A 73-year-old Austrian who has confessed to locking his daughter in a windowless cellar for 24 years and fathering her seven children will appear before a judge on Tuesday.
Investigators were searching the 60 square metre cellar beneath electrical engineer Josef Fritzl’s two-storey home, Franz Prucher, head of security in Lower Austria said.
”Down there it is just chaos at the moment. We have to go over every detail very carefully,” Prucher told Reuters by telephone.
Fritzl appeared before a district court on Monday night which referred him to a judge in St Poelten, the provincial capital of Lower Austria, to decide on his detention.
Guenther Moerwald, head of St Poelten prison, said Fritzl had been calm when he arrived on Monday and had been put in a larger, two person cell to try to avoid a suicide attempt.
Fritzl is expected to be put in investigative custody for 14 days. After this period, a further hearing will decide whether he can continue being detained.
Elisabeth Fritzl (42) says her father lured her into the cellar of their home in 1984 and drugged and handcuffed her before imprisoning her.
Three of her children, aged 19, 18 and five, had been locked in the cellar with her since birth and had never seen sunlight. The younger two were boys, the eldest a girl.
Three other children — two girls and one boy — were adopted and brought up by Fritzl and his wife Rosemarie.
Police said Fritzl had admitted to burning the body of a seventh child in a furnace used to heat the building when the baby died soon after birth.
Authorities are still waiting for results of DNA tests to prove Fritzl is the father of the children.
Authorities have been asking how events in the house, situated in a busy street with shops in the small industrial town of Amstetten, 130km west of Vienna, passed unnoticed for so long.
Commentator Petra Stuiber wrote in Austrian daily Der Standard that what she termed a rich, self-satisfied society needed to examine why it was allowed to occur.
”How is it possible that nobody heard or saw anything? How can it be that nobody asked questions?” said Stuiber.
The local children’s welfare office has come in for particular scrutiny.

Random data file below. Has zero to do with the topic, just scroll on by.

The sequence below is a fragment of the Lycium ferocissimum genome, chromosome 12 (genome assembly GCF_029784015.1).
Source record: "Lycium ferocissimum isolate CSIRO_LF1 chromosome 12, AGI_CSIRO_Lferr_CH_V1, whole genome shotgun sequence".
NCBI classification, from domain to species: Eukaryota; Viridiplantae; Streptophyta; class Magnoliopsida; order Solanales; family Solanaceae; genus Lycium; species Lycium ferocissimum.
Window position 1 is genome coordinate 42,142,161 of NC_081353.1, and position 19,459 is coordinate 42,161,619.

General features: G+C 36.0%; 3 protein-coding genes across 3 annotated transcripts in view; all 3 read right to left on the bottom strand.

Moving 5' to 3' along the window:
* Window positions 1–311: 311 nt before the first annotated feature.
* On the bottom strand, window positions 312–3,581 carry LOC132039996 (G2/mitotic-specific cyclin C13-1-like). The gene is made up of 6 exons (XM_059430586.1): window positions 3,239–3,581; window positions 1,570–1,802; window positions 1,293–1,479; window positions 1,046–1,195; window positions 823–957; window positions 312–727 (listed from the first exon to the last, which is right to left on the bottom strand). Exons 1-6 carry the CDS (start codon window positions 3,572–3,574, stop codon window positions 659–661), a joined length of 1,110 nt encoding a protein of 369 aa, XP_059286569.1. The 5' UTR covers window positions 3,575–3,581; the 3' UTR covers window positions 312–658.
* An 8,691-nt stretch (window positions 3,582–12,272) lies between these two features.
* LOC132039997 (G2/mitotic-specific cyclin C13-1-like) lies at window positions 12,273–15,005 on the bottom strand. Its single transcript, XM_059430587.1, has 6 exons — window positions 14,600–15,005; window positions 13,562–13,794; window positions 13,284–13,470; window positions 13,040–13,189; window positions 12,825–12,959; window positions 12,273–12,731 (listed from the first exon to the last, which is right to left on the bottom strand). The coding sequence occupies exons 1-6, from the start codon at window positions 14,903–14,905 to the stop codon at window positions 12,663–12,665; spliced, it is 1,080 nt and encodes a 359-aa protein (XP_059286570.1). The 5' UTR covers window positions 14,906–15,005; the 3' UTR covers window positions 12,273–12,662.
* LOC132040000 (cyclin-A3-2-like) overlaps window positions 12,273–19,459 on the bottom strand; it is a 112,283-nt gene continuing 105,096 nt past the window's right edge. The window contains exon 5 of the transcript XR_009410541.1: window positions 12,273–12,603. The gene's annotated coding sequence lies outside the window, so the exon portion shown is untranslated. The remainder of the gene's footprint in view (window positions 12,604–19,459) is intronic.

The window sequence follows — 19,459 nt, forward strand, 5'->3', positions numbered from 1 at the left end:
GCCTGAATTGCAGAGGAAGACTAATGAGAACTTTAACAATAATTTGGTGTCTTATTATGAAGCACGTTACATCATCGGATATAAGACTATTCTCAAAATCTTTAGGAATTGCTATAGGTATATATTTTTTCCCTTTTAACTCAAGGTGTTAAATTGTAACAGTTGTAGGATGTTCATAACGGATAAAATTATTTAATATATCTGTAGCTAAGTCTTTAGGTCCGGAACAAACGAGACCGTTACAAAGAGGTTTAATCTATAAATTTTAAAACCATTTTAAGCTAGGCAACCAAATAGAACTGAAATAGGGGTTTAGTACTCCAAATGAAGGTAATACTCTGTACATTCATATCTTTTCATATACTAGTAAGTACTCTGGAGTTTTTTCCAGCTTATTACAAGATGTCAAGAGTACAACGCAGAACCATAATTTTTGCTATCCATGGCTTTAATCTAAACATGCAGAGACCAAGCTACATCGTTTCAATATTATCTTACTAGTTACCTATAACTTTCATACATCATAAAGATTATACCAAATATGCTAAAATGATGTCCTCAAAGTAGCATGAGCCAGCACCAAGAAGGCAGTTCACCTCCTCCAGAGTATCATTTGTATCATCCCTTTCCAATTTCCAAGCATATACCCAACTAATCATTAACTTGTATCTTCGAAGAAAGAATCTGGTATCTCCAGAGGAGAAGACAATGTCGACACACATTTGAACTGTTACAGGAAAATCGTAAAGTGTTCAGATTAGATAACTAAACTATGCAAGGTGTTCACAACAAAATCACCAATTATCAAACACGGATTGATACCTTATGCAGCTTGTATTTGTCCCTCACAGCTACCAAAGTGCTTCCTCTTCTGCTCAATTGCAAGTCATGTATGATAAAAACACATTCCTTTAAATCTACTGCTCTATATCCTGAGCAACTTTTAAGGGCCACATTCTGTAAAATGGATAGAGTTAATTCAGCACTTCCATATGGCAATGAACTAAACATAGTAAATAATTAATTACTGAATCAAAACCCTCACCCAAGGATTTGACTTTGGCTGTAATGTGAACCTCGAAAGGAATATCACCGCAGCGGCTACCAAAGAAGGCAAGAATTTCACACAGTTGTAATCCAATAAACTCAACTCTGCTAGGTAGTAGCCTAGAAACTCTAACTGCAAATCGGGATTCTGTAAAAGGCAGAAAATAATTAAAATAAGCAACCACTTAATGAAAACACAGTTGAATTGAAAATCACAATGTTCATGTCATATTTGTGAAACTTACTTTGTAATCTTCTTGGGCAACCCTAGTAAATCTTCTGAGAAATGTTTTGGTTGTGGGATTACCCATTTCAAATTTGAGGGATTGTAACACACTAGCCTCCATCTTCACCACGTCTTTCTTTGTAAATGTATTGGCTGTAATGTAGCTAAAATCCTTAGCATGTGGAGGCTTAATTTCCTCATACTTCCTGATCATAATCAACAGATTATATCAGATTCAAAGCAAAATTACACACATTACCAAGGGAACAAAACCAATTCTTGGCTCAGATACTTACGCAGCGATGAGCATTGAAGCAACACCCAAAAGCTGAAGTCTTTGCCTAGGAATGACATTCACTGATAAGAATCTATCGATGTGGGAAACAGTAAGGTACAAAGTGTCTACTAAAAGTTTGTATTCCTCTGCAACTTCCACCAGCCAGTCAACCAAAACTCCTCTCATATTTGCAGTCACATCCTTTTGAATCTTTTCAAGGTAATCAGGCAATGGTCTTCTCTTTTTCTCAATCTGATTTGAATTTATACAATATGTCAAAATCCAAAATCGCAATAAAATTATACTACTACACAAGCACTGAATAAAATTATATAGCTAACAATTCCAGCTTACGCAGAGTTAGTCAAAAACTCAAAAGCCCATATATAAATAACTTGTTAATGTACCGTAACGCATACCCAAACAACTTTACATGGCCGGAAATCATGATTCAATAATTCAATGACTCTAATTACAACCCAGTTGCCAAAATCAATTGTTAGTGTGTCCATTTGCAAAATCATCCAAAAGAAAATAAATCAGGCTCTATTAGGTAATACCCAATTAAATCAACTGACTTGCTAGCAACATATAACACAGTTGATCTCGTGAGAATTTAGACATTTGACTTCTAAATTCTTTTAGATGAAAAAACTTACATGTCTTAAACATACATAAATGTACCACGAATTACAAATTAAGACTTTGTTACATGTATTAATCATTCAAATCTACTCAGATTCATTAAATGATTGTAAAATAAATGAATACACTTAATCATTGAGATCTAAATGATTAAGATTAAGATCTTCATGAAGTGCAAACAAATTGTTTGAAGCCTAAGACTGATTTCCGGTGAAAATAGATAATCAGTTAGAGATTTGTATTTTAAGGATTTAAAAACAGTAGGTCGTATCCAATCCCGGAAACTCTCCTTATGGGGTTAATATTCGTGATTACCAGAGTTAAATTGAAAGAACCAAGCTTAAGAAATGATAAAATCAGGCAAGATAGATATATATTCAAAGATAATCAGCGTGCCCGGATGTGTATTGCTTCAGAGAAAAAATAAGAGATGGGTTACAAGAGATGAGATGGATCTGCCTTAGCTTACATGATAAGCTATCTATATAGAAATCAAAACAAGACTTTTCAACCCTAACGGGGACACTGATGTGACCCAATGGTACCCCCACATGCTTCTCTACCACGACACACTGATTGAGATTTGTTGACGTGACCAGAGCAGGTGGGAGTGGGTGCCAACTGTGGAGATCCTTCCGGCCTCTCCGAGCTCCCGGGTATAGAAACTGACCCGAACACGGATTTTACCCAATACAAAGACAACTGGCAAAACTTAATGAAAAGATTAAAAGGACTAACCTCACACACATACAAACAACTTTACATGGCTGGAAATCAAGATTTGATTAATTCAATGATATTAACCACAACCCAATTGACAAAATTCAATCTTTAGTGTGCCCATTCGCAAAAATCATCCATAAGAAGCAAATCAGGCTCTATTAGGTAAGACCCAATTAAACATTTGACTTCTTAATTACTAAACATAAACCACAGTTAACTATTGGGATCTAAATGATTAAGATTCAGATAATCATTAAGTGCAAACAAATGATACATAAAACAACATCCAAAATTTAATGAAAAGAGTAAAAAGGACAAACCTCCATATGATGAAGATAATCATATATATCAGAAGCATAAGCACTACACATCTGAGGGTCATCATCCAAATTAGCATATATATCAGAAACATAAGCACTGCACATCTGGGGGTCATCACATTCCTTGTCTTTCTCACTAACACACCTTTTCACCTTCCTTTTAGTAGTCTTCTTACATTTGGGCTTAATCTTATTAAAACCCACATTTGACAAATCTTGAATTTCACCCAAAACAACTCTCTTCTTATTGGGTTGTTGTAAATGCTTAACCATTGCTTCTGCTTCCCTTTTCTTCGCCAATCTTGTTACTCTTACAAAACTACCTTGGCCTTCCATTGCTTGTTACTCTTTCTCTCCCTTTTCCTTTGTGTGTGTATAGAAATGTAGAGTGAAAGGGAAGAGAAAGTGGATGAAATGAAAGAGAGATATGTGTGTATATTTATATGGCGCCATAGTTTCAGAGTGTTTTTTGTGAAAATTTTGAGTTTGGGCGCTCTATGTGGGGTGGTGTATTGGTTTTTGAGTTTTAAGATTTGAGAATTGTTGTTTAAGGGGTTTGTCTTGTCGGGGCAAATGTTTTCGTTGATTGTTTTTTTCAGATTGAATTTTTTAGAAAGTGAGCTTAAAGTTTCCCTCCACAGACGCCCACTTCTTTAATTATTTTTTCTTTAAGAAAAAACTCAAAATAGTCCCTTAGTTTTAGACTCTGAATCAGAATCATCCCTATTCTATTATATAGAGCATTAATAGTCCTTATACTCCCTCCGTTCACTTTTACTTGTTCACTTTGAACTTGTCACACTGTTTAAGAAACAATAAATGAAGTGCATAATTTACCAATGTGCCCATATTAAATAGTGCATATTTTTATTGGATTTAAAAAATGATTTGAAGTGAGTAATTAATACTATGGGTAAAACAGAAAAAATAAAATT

A local official told daily Oesterreich that while juvenile welfare officials had been in touch with the children, Fritzl and his wife were never checked.
Family members are scrutinised less closely than outsiders when it comes to adoptions, Sonja Pospisil from the Vienna office for adoption and fostering told daily die Presse.
”The law favours relatives. It was intended to be that way.”
The case has shocked Austria, less than two years after an Austrian teenager, Natascha Kampusch, escaped from the basement where she had been locked up by an abductor for eight years.
Fritzl kept his daughter and three of the children in a complex which was in some places no more than 1,7m high and contained a padded cell, according to authorities.
Photographs of the cellar show a narrow passageway leading into other rooms that included a cooking area, with children’s drawings on the walls, a sleeping area and a small bathroom with a shower.
Fritzl had hidden the entrance to the cell behind shelves and only he knew the code for the concrete door.
The case unfolded when the 19-year-old girl became seriously ill and was taken to hospital with severe cramp caused by lack of oxygen. Doctors appealed for her mother to come forward to give details of her medical history.
Fritzl brought Elisabeth and her remaining two children out of the cellar, telling his wife their ”missing” daughter had chosen to return home, police said.
Elisabeth agreed to make a thorough statement to the police after receiving assurances she would have no further contact with her father, who she said abused her from the age of 11.
Police believe Josef’s wife did not know what happened to her daughter when she disappeared in 1984.
Fritzl had said Elisabeth had joined a sect and that she had left three of the children on the doorstep. He forced Elisabeth to write letters by hand to prove his claims, said the police. – Reuters